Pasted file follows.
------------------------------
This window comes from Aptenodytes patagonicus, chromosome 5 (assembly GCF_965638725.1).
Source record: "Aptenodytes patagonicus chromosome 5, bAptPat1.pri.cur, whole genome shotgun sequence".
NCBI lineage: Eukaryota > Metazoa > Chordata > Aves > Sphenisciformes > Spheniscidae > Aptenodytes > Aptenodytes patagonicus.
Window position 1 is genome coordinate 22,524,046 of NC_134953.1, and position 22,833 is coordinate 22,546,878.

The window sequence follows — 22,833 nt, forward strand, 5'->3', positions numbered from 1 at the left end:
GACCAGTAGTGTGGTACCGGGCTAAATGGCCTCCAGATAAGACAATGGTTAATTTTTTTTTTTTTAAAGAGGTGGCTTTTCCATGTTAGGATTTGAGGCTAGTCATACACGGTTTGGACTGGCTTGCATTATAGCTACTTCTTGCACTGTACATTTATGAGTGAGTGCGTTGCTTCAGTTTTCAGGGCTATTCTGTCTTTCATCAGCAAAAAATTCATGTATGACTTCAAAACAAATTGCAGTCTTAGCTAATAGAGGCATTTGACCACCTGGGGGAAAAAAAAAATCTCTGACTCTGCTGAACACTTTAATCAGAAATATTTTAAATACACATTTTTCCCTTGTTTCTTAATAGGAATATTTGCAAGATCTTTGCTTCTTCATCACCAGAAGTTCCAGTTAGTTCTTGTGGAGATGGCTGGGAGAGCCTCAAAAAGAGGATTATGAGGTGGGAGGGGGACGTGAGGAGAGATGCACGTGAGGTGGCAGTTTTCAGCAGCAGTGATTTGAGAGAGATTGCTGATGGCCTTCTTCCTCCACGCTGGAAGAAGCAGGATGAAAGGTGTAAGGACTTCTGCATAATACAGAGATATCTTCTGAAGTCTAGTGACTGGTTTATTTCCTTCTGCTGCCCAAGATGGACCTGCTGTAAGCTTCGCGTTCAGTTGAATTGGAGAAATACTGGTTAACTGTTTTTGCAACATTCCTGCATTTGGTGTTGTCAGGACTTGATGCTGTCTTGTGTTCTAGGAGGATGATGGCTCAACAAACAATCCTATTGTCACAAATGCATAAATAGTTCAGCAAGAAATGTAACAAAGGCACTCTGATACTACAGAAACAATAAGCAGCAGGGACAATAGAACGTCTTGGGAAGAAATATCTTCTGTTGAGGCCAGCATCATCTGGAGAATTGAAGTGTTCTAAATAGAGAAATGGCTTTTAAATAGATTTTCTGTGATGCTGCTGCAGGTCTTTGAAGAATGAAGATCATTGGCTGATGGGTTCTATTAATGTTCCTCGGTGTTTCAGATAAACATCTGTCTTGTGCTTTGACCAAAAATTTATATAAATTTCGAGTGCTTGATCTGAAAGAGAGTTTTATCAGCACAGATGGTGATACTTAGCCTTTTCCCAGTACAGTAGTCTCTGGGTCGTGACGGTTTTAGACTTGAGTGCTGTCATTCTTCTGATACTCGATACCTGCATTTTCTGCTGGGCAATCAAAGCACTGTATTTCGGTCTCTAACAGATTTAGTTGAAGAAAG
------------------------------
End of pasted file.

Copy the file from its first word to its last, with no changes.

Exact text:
This window comes from Aptenodytes patagonicus, chromosome 5 (assembly GCF_965638725.1).
Source record: "Aptenodytes patagonicus chromosome 5, bAptPat1.pri.cur, whole genome shotgun sequence".
NCBI lineage: Eukaryota > Metazoa > Chordata > Aves > Sphenisciformes > Spheniscidae > Aptenodytes > Aptenodytes patagonicus.
Window position 1 is genome coordinate 22,524,046 of NC_134953.1, and position 22,833 is coordinate 22,546,878.

The window sequence follows — 22,833 nt, forward strand, 5'->3', positions numbered from 1 at the left end:
GACCAGTAGTGTGGTACCGGGCTAAATGGCCTCCAGATAAGACAATGGTTAATTTTTTTTTTTTTAAAGAGGTGGCTTTTCCATGTTAGGATTTGAGGCTAGTCATACACGGTTTGGACTGGCTTGCATTATAGCTACTTCTTGCACTGTACATTTATGAGTGAGTGCGTTGCTTCAGTTTTCAGGGCTATTCTGTCTTTCATCAGCAAAAAATTCATGTATGACTTCAAAACAAATTGCAGTCTTAGCTAATAGAGGCATTTGACCACCTGGGGGAAAAAAAAAATCTCTGACTCTGCTGAACACTTTAATCAGAAATATTTTAAATACACATTTTTCCCTTGTTTCTTAATAGGAATATTTGCAAGATCTTTGCTTCTTCATCACCAGAAGTTCCAGTTAGTTCTTGTGGAGATGGCTGGGAGAGCCTCAAAAAGAGGATTATGAGGTGGGAGGGGGACGTGAGGAGAGATGCACGTGAGGTGGCAGTTTTCAGCAGCAGTGATTTGAGAGAGATTGCTGATGGCCTTCTTCCTCCACGCTGGAAGAAGCAGGATGAAAGGTGTAAGGACTTCTGCATAATACAGAGATATCTTCTGAAGTCTAGTGACTGGTTTATTTCCTTCTGCTGCCCAAGATGGACCTGCTGTAAGCTTCGCGTTCAGTTGAATTGGAGAAATACTGGTTAACTGTTTTTGCAACATTCCTGCATTTGGTGTTGTCAGGACTTGATGCTGTCTTGTGTTCTAGGAGGATGATGGCTCAACAAACAATCCTATTGTCACAAATGCATAAATAGTTCAGCAAGAAATGTAACAAAGGCACTCTGATACTACAGAAACAATAAGCAGCAGGGACAATAGAACGTCTTGGGAAGAAATATCTTCTGTTGAGGCCAGCATCATCTGGAGAATTGAAGTGTTCTAAATAGAGAAATGGCTTTTAAATAGATTTTCTGTGATGCTGCTGCAGGTCTTTGAAGAATGAAGATCATTGGCTGATGGGTTCTATTAATGTTCCTCGGTGTTTCAGATAAACATCTGTCTTGTGCTTTGACCAAAAATTTATATAAATTTCGAGTGCTTGATCTGAAAGAGAGTTTTATCAGCACAGATGGTGATACTTAGCCTTTTCCCAGTACAGTAGTCTCTGGGTCGTGACGGTTTTAGACTTGAGTGCTGTCATTCTTCTGATACTCGATACCTGCATTTTCTGCTGGGCAATCAAAGCACTGTATTTCGGTCTCTAACAGATTTAGTTGAAGAAAG